High functioning systems use a combination of quality planning, quality control and quality improvement. Joseph Juran, one of the early architects of the quality improvement movement, spoke of these 3 approaches as the “quality trilogy.”
- Quality planning – This step proceeds the other two. It involves identifying relevant measures to follow over time, or track, based priorities. A goal or target is set for each measure, based on current performance and what top performing systems have achieved. Comparing to top performers is also known as “benchmarking.”
- Quality control – Relative to planning and improvement, quality control usually is performed over the longest period of time. It involves tracking performance on relevant measures to make sure performance gains are sustained, and takes steps to correct any performance losses that might occur.
- Quality improvement – Quality improvement typically occurs through targeted, time bound projects. Project activities center on reaching specific and measureable goals.
There are multiple methodologies, or approaches, used to meet these ends. Some approaches are more applicable to different quality-related activities than others, and often a mix of methods are used in high performing systems. Commonly used approaches include:
- The goal of Six Sigma is to eliminate defects and waste by streamlining and improving business processes. An example of when to use Six Sigma includes designing a new surgical unit so that its layout is optimized for specific procedures.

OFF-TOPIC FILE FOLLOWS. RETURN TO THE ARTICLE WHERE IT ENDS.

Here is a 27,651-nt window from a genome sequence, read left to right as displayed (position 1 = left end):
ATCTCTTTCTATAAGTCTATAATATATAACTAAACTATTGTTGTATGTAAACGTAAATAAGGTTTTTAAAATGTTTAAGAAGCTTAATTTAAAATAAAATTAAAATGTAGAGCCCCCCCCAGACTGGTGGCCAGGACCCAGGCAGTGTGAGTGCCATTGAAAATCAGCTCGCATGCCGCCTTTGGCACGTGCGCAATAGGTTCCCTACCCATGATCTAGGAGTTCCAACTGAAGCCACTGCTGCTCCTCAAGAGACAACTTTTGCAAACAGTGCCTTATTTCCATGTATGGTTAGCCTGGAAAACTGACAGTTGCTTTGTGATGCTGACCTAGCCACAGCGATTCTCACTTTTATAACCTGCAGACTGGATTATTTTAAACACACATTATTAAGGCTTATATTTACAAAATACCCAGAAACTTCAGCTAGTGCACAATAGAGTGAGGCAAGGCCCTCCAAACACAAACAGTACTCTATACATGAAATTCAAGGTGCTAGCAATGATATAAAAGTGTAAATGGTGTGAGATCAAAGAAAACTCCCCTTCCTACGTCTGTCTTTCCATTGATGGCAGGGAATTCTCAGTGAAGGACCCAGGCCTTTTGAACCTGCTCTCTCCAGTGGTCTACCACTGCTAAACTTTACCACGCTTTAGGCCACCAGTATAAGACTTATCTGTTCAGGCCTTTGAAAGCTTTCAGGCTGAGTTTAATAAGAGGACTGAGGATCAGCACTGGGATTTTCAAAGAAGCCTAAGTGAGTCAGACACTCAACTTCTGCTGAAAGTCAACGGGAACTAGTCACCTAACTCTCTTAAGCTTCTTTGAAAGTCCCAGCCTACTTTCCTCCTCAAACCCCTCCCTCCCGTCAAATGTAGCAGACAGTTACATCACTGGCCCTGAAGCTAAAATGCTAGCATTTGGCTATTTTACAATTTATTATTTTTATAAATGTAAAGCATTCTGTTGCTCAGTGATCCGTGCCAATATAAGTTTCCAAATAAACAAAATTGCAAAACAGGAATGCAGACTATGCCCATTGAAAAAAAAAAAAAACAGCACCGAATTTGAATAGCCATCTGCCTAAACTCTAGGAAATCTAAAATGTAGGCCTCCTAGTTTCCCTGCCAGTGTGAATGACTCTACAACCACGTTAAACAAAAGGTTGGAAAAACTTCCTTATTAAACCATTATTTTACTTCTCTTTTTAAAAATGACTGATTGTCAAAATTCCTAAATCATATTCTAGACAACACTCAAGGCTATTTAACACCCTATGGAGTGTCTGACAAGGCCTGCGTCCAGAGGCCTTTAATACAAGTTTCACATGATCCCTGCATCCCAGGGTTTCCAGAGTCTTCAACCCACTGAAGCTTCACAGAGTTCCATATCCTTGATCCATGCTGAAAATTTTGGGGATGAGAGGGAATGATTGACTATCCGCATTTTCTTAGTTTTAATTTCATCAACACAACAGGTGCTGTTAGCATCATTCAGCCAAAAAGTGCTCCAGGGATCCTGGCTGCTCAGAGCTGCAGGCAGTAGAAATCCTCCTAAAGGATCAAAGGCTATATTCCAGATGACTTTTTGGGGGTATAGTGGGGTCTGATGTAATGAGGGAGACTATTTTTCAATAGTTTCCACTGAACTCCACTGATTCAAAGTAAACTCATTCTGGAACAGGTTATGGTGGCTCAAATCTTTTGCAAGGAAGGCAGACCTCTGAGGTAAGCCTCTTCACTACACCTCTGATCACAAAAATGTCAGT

- Lean is a set of operating philosophies and methods that help create maximum value for patients by reducing waste and waits. It emphasizes consideration of customer needs, employee involvement and continuous improvement. It is especially useful when organizing workspaces and optimizing supply flow.
- The Model for Improvement is a simple, yet powerful approach for accelerating learning by introducing iterative, small scale experiments into an existing process. It involves asking three questions (What are we trying to improve? How do we know a change is an improvement? What changes can we make that will result in improvement?), followed by a cycle. The cycle is where change ideas are tested is known as the Plan-Do-Study-Act cycle. This approach can be especially valuable when looking to optimize clinic workflows.